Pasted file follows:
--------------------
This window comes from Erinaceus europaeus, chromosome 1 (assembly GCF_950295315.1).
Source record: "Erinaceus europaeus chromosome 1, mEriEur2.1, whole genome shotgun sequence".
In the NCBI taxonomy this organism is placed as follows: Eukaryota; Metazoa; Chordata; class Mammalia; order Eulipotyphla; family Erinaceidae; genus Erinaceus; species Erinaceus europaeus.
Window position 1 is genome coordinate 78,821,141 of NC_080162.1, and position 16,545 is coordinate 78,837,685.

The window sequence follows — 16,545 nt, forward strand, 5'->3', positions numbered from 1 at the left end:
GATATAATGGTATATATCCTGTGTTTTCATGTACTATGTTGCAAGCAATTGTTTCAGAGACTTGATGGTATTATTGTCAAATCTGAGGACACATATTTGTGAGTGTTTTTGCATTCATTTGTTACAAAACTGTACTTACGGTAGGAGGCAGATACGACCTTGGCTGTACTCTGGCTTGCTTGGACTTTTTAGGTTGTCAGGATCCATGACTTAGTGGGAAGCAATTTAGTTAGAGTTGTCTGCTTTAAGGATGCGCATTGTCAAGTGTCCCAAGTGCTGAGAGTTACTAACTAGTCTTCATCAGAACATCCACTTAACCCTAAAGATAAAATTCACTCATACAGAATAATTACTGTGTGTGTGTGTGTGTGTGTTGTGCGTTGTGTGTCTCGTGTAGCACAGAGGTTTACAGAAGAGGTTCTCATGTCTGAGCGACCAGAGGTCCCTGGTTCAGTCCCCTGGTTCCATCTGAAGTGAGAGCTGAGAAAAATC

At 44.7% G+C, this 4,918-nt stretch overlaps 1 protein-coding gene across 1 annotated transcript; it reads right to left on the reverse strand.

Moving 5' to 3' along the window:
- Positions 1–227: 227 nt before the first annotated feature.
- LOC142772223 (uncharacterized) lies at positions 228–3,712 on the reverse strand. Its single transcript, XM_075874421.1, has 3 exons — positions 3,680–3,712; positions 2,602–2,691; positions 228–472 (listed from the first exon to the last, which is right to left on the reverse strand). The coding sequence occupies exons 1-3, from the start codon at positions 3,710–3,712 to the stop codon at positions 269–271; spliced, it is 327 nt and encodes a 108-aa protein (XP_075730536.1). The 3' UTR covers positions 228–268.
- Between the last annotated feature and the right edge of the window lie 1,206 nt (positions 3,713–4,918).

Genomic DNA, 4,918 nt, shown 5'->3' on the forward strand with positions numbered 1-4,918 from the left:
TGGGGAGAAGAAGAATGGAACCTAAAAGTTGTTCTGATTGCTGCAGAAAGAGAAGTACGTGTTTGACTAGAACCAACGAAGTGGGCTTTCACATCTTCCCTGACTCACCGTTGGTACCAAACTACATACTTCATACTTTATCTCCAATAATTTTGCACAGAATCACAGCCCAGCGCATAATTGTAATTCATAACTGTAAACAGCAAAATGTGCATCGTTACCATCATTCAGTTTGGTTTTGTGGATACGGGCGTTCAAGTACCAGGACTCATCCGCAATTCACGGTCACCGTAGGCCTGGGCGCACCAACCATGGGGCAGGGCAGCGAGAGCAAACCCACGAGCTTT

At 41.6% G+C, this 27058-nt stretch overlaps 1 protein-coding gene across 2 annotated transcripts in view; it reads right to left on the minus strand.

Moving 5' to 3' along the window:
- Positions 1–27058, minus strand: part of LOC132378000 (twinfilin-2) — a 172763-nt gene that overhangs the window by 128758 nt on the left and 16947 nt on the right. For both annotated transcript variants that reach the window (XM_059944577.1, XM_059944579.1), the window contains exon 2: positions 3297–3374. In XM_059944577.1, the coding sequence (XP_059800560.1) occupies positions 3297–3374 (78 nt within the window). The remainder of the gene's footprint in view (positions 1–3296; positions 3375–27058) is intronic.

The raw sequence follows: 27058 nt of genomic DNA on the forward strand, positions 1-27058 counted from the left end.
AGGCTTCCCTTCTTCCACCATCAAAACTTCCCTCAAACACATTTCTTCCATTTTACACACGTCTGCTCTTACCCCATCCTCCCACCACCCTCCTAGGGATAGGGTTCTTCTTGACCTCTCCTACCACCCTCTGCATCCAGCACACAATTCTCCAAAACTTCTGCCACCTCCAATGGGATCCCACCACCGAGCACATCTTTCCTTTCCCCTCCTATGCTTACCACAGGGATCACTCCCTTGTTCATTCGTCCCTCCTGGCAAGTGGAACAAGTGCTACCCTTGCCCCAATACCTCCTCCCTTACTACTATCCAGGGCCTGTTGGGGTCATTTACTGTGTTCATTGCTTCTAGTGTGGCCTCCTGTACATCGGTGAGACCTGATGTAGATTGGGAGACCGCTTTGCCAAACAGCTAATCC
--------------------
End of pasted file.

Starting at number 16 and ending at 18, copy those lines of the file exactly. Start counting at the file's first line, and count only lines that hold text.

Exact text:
- Positions 1–27058, minus strand: part of LOC132378000 (twinfilin-2) — a 172763-nt gene that overhangs the window by 128758 nt on the left and 16947 nt on the right. For both annotated transcript variants that reach the window (XM_059944577.1, XM_059944579.1), the window contains exon 2: positions 3297–3374. In XM_059944577.1, the coding sequence (XP_059800560.1) occupies positions 3297–3374 (78 nt within the window). The remainder of the gene's footprint in view (positions 1–3296; positions 3375–27058) is intronic.

The raw sequence follows: 27058 nt of genomic DNA on the forward strand, positions 1-27058 counted from the left end.
AGGCTTCCCTTCTTCCACCATCAAAACTTCCCTCAAACACATTTCTTCCATTTTACACACGTCTGCTCTTACCCCATCCTCCCACCACCCTCCTAGGGATAGGGTTCTTCTTGACCTCTCCTACCACCCTCTGCATCCAGCACACAATTCTCCAAAACTTCTGCCACCTCCAATGGGATCCCACCACCGAGCACATCTTTCCTTTCCCCTCCTATGCTTACCACAGGGATCACTCCCTTGTTCATTCGTCCCTCCTGGCAAGTGGAACAAGTGCTACCCTTGCCCCAATACCTCCTCCCTTACTACTATCCAGGGCCTGTTGGGGTCATTTACTGTGTTCATTGCTTCTAGTGTGGCCTCCTGTACATCGGTGAGACCTGATGTAGATTGGGAGACCGCTTTGCCAAACAGCTAATCC